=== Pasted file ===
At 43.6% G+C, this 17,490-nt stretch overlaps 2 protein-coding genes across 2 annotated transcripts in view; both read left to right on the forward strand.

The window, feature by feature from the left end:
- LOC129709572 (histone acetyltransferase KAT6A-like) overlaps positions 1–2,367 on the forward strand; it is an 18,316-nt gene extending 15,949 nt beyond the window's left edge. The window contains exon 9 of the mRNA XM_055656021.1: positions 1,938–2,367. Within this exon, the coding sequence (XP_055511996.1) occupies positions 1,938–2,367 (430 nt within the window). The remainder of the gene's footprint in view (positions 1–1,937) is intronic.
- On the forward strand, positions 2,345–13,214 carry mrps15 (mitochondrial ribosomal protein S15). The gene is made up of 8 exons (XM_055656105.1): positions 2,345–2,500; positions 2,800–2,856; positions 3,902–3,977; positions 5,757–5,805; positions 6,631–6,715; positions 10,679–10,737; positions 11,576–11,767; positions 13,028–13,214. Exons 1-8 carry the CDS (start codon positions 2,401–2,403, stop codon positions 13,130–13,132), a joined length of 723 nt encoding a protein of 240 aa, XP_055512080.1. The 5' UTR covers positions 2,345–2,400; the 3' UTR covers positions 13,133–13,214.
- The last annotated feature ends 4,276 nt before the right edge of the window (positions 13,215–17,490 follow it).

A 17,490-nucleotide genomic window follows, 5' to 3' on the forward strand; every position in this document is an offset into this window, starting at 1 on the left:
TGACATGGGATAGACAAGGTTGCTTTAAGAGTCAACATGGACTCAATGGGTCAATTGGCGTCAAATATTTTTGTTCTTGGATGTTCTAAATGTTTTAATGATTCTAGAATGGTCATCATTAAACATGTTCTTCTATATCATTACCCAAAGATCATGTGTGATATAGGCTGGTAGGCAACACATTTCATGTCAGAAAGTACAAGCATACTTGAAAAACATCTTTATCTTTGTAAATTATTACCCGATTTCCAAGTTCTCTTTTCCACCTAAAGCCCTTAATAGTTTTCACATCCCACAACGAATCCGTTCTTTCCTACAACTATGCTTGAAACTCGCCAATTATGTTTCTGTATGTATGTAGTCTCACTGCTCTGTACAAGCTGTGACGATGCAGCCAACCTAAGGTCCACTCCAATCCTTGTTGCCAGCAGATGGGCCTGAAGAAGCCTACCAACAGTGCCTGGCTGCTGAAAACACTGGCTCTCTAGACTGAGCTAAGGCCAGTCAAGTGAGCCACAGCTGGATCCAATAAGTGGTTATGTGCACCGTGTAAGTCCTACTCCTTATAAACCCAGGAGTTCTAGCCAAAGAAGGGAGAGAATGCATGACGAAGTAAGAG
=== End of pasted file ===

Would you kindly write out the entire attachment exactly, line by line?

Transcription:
At 43.6% G+C, this 17,490-nt stretch overlaps 2 protein-coding genes across 2 annotated transcripts in view; both read left to right on the forward strand.

The window, feature by feature from the left end:
- LOC129709572 (histone acetyltransferase KAT6A-like) overlaps positions 1–2,367 on the forward strand; it is an 18,316-nt gene extending 15,949 nt beyond the window's left edge. The window contains exon 9 of the mRNA XM_055656021.1: positions 1,938–2,367. Within this exon, the coding sequence (XP_055511996.1) occupies positions 1,938–2,367 (430 nt within the window). The remainder of the gene's footprint in view (positions 1–1,937) is intronic.
- On the forward strand, positions 2,345–13,214 carry mrps15 (mitochondrial ribosomal protein S15). The gene is made up of 8 exons (XM_055656105.1): positions 2,345–2,500; positions 2,800–2,856; positions 3,902–3,977; positions 5,757–5,805; positions 6,631–6,715; positions 10,679–10,737; positions 11,576–11,767; positions 13,028–13,214. Exons 1-8 carry the CDS (start codon positions 2,401–2,403, stop codon positions 13,130–13,132), a joined length of 723 nt encoding a protein of 240 aa, XP_055512080.1. The 5' UTR covers positions 2,345–2,400; the 3' UTR covers positions 13,133–13,214.
- The last annotated feature ends 4,276 nt before the right edge of the window (positions 13,215–17,490 follow it).

A 17,490-nucleotide genomic window follows, 5' to 3' on the forward strand; every position in this document is an offset into this window, starting at 1 on the left:
TGACATGGGATAGACAAGGTTGCTTTAAGAGTCAACATGGACTCAATGGGTCAATTGGCGTCAAATATTTTTGTTCTTGGATGTTCTAAATGTTTTAATGATTCTAGAATGGTCATCATTAAACATGTTCTTCTATATCATTACCCAAAGATCATGTGTGATATAGGCTGGTAGGCAACACATTTCATGTCAGAAAGTACAAGCATACTTGAAAAACATCTTTATCTTTGTAAATTATTACCCGATTTCCAAGTTCTCTTTTCCACCTAAAGCCCTTAATAGTTTTCACATCCCACAACGAATCCGTTCTTTCCTACAACTATGCTTGAAACTCGCCAATTATGTTTCTGTATGTATGTAGTCTCACTGCTCTGTACAAGCTGTGACGATGCAGCCAACCTAAGGTCCACTCCAATCCTTGTTGCCAGCAGATGGGCCTGAAGAAGCCTACCAACAGTGCCTGGCTGCTGAAAACACTGGCTCTCTAGACTGAGCTAAGGCCAGTCAAGTGAGCCACAGCTGGATCCAATAAGTGGTTATGTGCACCGTGTAAGTCCTACTCCTTATAAACCCAGGAGTTCTAGCCAAAGAAGGGAGAGAATGCATGACGAAGTAAGAG